The NFL Players Association has filed an "expedited, non-injury grievance" against the NFL in an attempt to get Minnesota Vikings running back Adrian Peterson reinstated immediately.
The NFL Players Association filed an "expedited, non-injury grievance" against the NFL on Monday in an attempt to get Peterson reinstated immediately, according to Brad Biggs of the Chicago Tribune.
The NFL did not reinstate Peterson by the 5:00 p.m. Monday deadline the NFLPA had requested to the league, prompting the union to file the grievance.
Sports Illustrated's Andrew Brandt reports the arbitrator who will make the ruling, Shyam Das, was fired as an arbitrator by Major League Baseball after overturning Milwaukee Brewers outfielder Ryan Braun's performance-enhancing drugs suspension in 2012.
Peterson will miss the Vikings' Week 10 game against the Chicago Bears, but will have a ruling before the Vikings play the Green Bay Packers at home on Nov. 23.
Peterson pleaded no contest to misdemeanor reckless assault last Tuesday and was ordered to pay a $4,000 fine and perform 80 hours of community service. He originally faced felony charges of reckless or negligent injury to a child after being accused of hitting his 4-year-old son with a switch.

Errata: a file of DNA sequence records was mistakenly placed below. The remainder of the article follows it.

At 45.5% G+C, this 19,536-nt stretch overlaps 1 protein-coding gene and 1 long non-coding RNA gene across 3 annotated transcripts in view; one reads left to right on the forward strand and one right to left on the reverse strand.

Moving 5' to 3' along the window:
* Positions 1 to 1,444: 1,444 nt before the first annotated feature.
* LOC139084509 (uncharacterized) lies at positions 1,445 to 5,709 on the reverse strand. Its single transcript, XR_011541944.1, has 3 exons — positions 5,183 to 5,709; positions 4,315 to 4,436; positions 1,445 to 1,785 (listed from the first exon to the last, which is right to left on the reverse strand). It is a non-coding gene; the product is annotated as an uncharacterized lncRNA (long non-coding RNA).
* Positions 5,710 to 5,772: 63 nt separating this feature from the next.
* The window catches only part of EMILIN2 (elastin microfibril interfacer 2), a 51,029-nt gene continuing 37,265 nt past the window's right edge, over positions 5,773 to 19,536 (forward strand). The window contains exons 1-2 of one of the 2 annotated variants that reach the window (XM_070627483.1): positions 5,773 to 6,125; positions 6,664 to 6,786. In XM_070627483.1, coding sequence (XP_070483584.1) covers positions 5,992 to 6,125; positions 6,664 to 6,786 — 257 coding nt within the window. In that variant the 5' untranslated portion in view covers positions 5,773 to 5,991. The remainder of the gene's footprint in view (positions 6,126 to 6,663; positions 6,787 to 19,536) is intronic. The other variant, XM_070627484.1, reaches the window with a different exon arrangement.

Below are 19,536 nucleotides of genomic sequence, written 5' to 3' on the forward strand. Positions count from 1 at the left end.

The NFL announced Thursday that it has informed Peterson his case will be reviewed for potential discipline under the personal conduct policy, and asked him to submit any relevant information. Peterson, who is on the Commissioner's Exempt list, must be reinstated before he is allowed to play again.
The NFLPA is expected to argue in its grievance that the NFL agreed to take Peterson off the list when his court case was resolved, pending discipline under the league's personal conduct policy.
The NFL released the following statement, acknowledging it had received the grievance:
"We have received the NFLPA’s grievance on behalf of Adrian Peterson. We have honored our commitment to Mr. Peterson and the NFLPA not to process or impose any discipline until the criminal charges pending in Texas were resolved. When Mr. Peterson decided not to contest criminal charges, we promptly advised both him and the NFLPA that we were prepared to consider what, if any, discipline should now be imposed under the Personal Conduct Policy. We asked Mr. Peterson and his representatives, including the NFLPA, for relevant information. We have not received any of the requested information, but remain prepared to schedule a hearing and make a determination as quickly as possible based on as much information as available."
On Sunday, CBS Sports' Jason La Canfora reported that there is no guarantee the Vikings will welcome Peterson back to the team if he is reinstated. La Canfora said Minnesota has "serious concerns" about the running back's physical and mental state and is sensitive to the backlash it will receive if Peterson returns.
NFL Network's Ian Rapoport reported the same day that Vikings executives are "divided" on whether they want Peterson to return if immediately reinstated.
On Tuesday, Ed Werder of ESPN reported that the case "could get ugly."
- Molly Geary